Never knowingly undersolved.

Financial Times 12,956 – Cinephile

Posted by Uncle Yap on January 1st, 2009

Uncle Yap.

From Christmas Crossword on Saturday 20th December 2008

What a tour de force by the good Reverend John Graham. A jumbo with an in-built alphabet soup of capital cities (indicated by C before the clue number and answer) I am ever so glad that I was requested to blog this (Pete will be back next week ). I had so much fun solving this with a good friend, Dr Gurmukh who made sure I was not parched from this thirsty work. My other helper, a walking encyclopaedia aka Geoff Moss added further erudite and learned comments. Having said that, any omissions, short-comings and mistakes are strictly mine.


11 TURN UPS Turnips with U for I. I have been waiting for this moment to tell a story of how the early explorers of the New World first came upon a mighty river which the natives called Mussussuppu. An order went back to the plate-maker to make a sign which was put up. When the surveyor saw “Mississippi”, he went berserk and demanded an explanation. Wait for it. The reply was “I only have I’s for U” :-) Happy New Year

13 PEACOCK Ins of Co (company) + C (first letter of company) in PEAK (summit)

14 OVARY Cha of O (nothing) Vary (change)

15 AVERT A vert (green)

C16 XANTHUS Cha of X (unknown) Ant (insect) Hus (Jan 1372-1415, a Czech religious thinker, philosopher, reformer, and master at Charles University in Prague

17 PLEURAL Sounds like Plural (more than one)

18 ANON double definition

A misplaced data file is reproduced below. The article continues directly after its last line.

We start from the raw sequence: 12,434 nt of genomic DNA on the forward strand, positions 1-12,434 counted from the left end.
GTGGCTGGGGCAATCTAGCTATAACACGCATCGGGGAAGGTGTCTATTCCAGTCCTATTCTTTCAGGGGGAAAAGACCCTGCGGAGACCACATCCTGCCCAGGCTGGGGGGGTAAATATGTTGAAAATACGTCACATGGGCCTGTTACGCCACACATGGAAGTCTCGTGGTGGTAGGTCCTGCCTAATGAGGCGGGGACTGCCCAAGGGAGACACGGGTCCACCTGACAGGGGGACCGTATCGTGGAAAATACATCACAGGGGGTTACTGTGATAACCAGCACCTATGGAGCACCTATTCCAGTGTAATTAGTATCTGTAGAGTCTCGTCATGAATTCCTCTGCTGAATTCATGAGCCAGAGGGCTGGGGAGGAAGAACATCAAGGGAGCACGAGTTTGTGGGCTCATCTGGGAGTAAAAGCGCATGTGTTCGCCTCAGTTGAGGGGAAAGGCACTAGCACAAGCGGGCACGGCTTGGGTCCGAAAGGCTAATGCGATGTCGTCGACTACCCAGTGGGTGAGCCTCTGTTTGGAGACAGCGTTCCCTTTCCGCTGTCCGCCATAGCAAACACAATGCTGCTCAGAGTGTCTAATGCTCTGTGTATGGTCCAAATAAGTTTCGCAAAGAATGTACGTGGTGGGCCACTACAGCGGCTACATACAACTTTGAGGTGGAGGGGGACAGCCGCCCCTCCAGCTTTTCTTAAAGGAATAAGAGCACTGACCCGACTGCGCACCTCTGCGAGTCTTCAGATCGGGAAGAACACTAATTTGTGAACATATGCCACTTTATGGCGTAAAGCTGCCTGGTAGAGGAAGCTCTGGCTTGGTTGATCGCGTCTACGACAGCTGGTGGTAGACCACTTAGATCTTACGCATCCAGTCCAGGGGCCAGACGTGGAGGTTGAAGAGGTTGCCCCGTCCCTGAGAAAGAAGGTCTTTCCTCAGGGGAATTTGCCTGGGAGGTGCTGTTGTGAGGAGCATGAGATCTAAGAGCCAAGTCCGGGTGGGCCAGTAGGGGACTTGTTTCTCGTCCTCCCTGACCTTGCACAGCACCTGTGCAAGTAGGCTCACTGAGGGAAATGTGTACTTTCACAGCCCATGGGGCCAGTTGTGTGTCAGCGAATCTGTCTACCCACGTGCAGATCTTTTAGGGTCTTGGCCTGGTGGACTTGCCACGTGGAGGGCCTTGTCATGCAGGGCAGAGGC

C19 LONDON London Pride is a hardy perennial saxifrage (Saxifraga umbrosa)and also the name of a beer

C20 ISLAMABAD ISL (Isle of Man minus E) A MA (a degree) BAD (evil)

22 CONTACT Cha of CON (prefix denoting: together, with; similar; used as intensive as in consolidate, constant.) Tact (discretion)

23 PETER Perhaps after Blue Peter Boy, a BBC series or Blue Peter (another Children’s tv programme named after the flag with a white rectangle, hoisted when a ship is about to sail

25 TANT PIS *(pints at) Another way to describe a drunk (French for “so much” – “Tant pis pour ça” –> “So much for that!” – used as a derogatory comment

27 ALDER KITTEN *(let drink tea)

C30 EDINBURGH This Scottish capital has often been referred to as the Athens of the north

34 BROAD BEAN B-Road (far from motorway) + ins of A in Ben (hill)

35 FLEET PRISON Cha of Fleet (swift) PR (image-making) is on (is possible)

C36 JAKARTA Ins of A Kart (vehicle) in JA (initials of Jane Austen)

39 STUNG Stun (sort of gun) G (first letter of Gun)

C41 NAIROBI Simple cha of N (northern) A I (one) ROB (to take from) I (one)

C43 ULAN BATOR Ins of Alan Bates (actor) minus front and back 2 letters (still a major part) in U (university) OR (alternative)

C46 DUBLIN Cha of DU (German for you, the solver) BLIND minus D (Deutsch)

C47 KIEV I venture to suggest this is meant to be a homophone clue; Key F

50 EXHORTS Ex (former) Horts (short for horticulturists, leaders of gardening society)

51 COTERIE Cha of Cot (bed) Erie (lake)

52 AISLE Sounds like Isle (of Man)

C53 SANA’A Ins of ANA (a collection of someone’s table talk or of gossip) in SA (South Africa)

C54 RANGOON Cha of Ran (managed) Go On (to continue) Yangon (also known as Rangoon) is the largest city and a former capital of Burma. The military government has officially relocated the capital to Naypyidaw since March 2006

C55 YEREVAN Ins of ERE (before) in YVAN (rev of navy, ships)


C1 OTTAWA OTT (over the top or too much) Awa (Scottish for away or abroad)

C2 FREETOWN Ins of eet (rev of tee, starter at gold round) in Frown (expression of disapproval)

C3 QUITO Quit nothing I suppose we can parse the clue as double negative. Don’t leave (leave or quit) A thing (nothing) The good Reverend is not categorised as libertarian for nothing.

4 OPENED UP *(nude pope)

C5 WASHINGTON Washington Irving & Irving Berlin (B or 32Down)